Break me into bigger pieces, so some of me is home with you.

My essay

I’ve gotten a few request to see my essay which helped me earn the CancerClimber grant for Kilimanjaro.

It goes without saying that this is an incredibly personal piece of writing and I really poured my heart out in certain parts.  I’ve chosen to share it because I know the importance in openness, especially when it comes to the serious stuff.   My only hope is that I can provide some courage in strength in others who have been affected by diseases like cancer.


I’m jolted out of a peaceful slumber by my alarm clock at a painfully early 4:00 am.  It seems like I had just drifted off to dreamland, surely I had set my alarm too early.  I remember what I have planned for the day and the reason I’m up well before the sun.  Dawn patrol.  I groggily stumble downstairs and fire up the coffee maker.  A delightful dark roast aroma engulfs the kitchen as I gather some food items for today’s venture.  There are just a few weeks of preparation remaining before my third attempt at completing the Elk Mountain Grand Traverse, and my training partner, Eric, will shortly arrive to pick me up.  I had wisely prepared my gear the night before, so all I had to worry about was getting dressed and eating breakfast.  It’s important to have all bases covered when setting out for the type of training event we were about to attempt.  All my equipment was laid out by the door; I just had to trust that my body was up to the task.

I was diagnosed with Acute Lymphoblastic Leukemia at the age of eight.  My symptoms were subtle and non-specific:  Fatigue, aches and a fever.  I lacked the energy of a typical eight year old and my mom became concerned when the myriad antibiotics prescribed by our family physician failed to improve my health.  Nothing seemed to work.  Because we lived in a rural mountain town, our options for care were limited.  We spent weekends traveling to hospitals and specialists in surrounding towns, each one a bit further and a bit bigger than the next.  My parents simply could not stand to see their son suffering and demanded second, third, fourth and fifth opinions regarding my health.  The sixth opinion: your son has cancer.

We hit the trailhead, still rubbing sleep out of our eyes, mentally preparing for 20 miles and 7,000 vertical feet of back country skiing.  Climbing-wise, the actual race only goes up a bit more than the ski we have planned.  The distance, however, is a lengthy 40 miles from Crested Butte to Aspen, Colorado beginning at midnight, often in subzero temperatures.  Today’s test piece should give us a good idea of how well we’ve been training.  Being a thin snow year, much of my fitness has come from morning runs and bike rides; not ideal training for endurance skiing, but better than nothing.  The bitter morning air stings my nostrils and makes my eyes water as I make my final gear adjustments.  Extra layer?  Check.  First aid kit?  Check.  Did I forget to turn my avalanche beacon on?  Yup, better do that.  In a few minutes we’ll start out striding up the road, hopefully to return eight long hours later.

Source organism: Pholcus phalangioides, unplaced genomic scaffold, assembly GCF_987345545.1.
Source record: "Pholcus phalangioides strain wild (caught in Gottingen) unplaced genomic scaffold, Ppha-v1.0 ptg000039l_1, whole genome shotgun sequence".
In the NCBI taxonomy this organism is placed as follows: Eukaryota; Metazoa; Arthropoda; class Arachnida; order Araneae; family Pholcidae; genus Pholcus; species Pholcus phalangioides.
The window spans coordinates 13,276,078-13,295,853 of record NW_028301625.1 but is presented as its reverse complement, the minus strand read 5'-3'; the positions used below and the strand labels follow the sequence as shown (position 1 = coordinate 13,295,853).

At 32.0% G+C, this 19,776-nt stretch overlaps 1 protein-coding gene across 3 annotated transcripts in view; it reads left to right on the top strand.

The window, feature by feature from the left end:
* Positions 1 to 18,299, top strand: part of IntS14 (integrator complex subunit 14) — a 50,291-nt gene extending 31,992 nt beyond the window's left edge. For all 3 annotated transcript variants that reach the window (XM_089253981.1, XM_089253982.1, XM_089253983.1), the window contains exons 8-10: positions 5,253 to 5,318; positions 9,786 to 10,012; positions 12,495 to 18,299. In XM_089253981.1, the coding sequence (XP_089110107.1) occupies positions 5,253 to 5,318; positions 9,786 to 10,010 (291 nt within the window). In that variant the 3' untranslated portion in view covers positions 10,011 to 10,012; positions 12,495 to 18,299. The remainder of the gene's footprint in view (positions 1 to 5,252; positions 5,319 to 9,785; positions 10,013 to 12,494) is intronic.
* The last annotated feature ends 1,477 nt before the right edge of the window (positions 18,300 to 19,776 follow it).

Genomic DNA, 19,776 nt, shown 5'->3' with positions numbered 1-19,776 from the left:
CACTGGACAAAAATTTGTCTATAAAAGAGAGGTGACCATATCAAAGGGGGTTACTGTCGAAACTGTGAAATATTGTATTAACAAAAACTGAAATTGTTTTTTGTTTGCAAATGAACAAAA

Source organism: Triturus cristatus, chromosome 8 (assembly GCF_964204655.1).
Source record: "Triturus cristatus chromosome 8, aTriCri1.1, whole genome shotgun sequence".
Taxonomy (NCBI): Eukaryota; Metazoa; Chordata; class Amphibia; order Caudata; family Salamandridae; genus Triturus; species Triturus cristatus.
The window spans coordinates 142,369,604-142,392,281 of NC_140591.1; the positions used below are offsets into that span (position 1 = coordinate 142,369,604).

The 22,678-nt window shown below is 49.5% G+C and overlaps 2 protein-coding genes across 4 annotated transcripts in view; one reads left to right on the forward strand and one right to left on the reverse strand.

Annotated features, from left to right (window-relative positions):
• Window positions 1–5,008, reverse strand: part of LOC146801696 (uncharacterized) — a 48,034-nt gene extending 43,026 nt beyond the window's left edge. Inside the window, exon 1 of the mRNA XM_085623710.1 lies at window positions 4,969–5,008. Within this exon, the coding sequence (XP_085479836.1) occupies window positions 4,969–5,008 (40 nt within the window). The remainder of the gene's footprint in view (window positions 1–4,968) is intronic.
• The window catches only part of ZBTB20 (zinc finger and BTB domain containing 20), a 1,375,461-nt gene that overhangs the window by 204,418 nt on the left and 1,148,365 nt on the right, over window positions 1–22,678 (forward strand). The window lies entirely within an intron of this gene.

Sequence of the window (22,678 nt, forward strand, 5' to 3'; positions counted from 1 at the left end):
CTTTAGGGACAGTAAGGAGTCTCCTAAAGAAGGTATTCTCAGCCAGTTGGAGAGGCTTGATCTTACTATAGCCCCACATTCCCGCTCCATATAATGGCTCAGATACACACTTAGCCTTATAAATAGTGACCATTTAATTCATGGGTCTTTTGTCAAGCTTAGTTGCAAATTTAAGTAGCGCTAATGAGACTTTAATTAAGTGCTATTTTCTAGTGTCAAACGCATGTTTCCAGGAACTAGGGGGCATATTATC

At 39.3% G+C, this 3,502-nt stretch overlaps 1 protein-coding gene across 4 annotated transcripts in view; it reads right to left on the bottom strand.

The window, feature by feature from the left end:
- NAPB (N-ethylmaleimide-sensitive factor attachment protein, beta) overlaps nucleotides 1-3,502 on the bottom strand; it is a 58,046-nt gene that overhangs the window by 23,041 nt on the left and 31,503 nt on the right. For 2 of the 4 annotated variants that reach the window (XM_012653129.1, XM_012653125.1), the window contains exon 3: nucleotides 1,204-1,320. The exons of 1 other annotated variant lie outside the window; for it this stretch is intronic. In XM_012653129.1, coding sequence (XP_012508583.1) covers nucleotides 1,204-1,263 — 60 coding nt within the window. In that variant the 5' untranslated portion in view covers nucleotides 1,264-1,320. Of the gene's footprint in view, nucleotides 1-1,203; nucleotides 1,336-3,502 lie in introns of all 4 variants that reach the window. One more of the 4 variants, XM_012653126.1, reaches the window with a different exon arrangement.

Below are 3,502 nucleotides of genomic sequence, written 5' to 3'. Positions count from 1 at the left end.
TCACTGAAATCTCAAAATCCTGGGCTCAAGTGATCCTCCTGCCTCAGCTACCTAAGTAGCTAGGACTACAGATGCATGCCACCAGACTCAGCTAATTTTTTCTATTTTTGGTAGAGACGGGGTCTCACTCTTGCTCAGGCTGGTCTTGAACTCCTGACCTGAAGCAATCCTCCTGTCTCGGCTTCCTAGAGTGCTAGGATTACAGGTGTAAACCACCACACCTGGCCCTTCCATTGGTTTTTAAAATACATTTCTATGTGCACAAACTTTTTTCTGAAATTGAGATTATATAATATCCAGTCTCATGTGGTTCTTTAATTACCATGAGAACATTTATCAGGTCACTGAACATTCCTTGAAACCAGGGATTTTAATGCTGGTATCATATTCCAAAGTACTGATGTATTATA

I remember my first night in the hospital.  My dad slept curled in the bay windowsill, my mom in the reclining chair next to my bed.  I didn’t sleep.  The steady hum of the IV machine and the blinking lights of the medical equipment kept me wide awake.  “Cancer…?” I thought to myself, “What does that mean?”  As an eight year old, I had no concept of the seriousness of my condition.  “This is going to ruin my summer,” I remember grumbling to my parents.  They hid their concern behind moist eyes and forced smiles.  Mom and Dad knew what was going on, and knew the long, arduous road ahead of me.  I didn’t realize at that point that this disease could ruin my life.

I had attempted the Elk Mountain Grand Traverse twice before.  On each attempt, my partner was not up to the task.  Whether it was gear or body, he just couldn’t go on.  This is fairly normal for the Traverse.  People think they are capable of the effort and bite off more than they can chew.  Next thing you know, they’re being evacuated with frost bitten feet and broken skis.  I knew I needed to take care of myself and trust my partner to be prepared this time.  I can’t train for him and I can’t control his attitude.  The most important thing to keep in mind in this type of event: take care of yourself; know that your partner will do the same.  Work as a team, but make sure you’re individually prepared.

After three grueling, challenging years of chemotherapy, my 11th birthday present was remission.  Finally, a second chance to be a kid.  Blowing out my candles I made a promise to myself: never miss a day to play with your friends, ride your bike or have fun.  And for several years I was able to keep that promise.  I rarely passed up the chance to go out to the lake or sleep over at a buddy’s house, constantly immersing myself in activities and the young teen social scene.  But when I turned 14, I started to slow down.  I didn’t feel like myself.  I couldn’t do the things I wanted to do anymore, I lacked my typical energy.  Slowly, painfully, I began to realize I had felt this way before.  A month before the beginning of high school, I was told that my leukemia had recurred.

Stride, stride, stride, kick, kick, kick.  Switchback.  Kick, turn, kick, turn.  Stride, stride, stride.  Rest.  Breathe.  Breathe.  Kick, kick, kick.  Breathe.

Conditions were less than ideal.  The mantra for the season had been “If it looks good, it’s probably thin.  If it looks thin, it’s probably thin” and that held true for the day.  It had been snowing gently since we left the truck and the wind was beginning to pick up.  Eric was skiing incredibly strong.  I could hardly keep up with his pace and was desperately trying to hide my exhaustion.  Blisters were developing on my heel and I was starting to have binding issues due to the new snow.  My pack was heavy.  I was cold.

This sucks.